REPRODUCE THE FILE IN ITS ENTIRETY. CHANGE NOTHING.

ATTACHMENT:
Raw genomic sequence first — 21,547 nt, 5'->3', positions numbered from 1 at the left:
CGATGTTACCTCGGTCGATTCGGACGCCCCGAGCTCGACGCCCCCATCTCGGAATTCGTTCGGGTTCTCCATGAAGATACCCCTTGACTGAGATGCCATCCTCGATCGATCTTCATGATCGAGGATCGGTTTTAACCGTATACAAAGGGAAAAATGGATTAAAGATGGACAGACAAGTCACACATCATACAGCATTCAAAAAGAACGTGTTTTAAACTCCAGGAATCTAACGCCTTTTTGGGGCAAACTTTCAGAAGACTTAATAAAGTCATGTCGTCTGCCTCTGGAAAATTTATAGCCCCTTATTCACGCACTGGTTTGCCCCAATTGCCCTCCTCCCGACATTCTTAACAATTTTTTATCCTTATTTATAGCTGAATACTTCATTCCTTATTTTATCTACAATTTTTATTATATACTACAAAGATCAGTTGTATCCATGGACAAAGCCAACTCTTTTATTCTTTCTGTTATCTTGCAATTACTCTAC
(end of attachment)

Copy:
Raw genomic sequence first — 21,547 nt, 5'->3', positions numbered from 1 at the left:
CGATGTTACCTCGGTCGATTCGGACGCCCCGAGCTCGACGCCCCCATCTCGGAATTCGTTCGGGTTCTCCATGAAGATACCCCTTGACTGAGATGCCATCCTCGATCGATCTTCATGATCGAGGATCGGTTTTAACCGTATACAAAGGGAAAAATGGATTAAAGATGGACAGACAAGTCACACATCATACAGCATTCAAAAAGAACGTGTTTTAAACTCCAGGAATCTAACGCCTTTTTGGGGCAAACTTTCAGAAGACTTAATAAAGTCATGTCGTCTGCCTCTGGAAAATTTATAGCCCCTTATTCACGCACTGGTTTGCCCCAATTGCCCTCCTCCCGACATTCTTAACAATTTTTTATCCTTATTTATAGCTGAATACTTCATTCCTTATTTTATCTACAATTTTTATTATATACTACAAAGATCAGTTGTATCCATGGACAAAGCCAACTCTTTTATTCTTTCTGTTATCTTGCAATTACTCTAC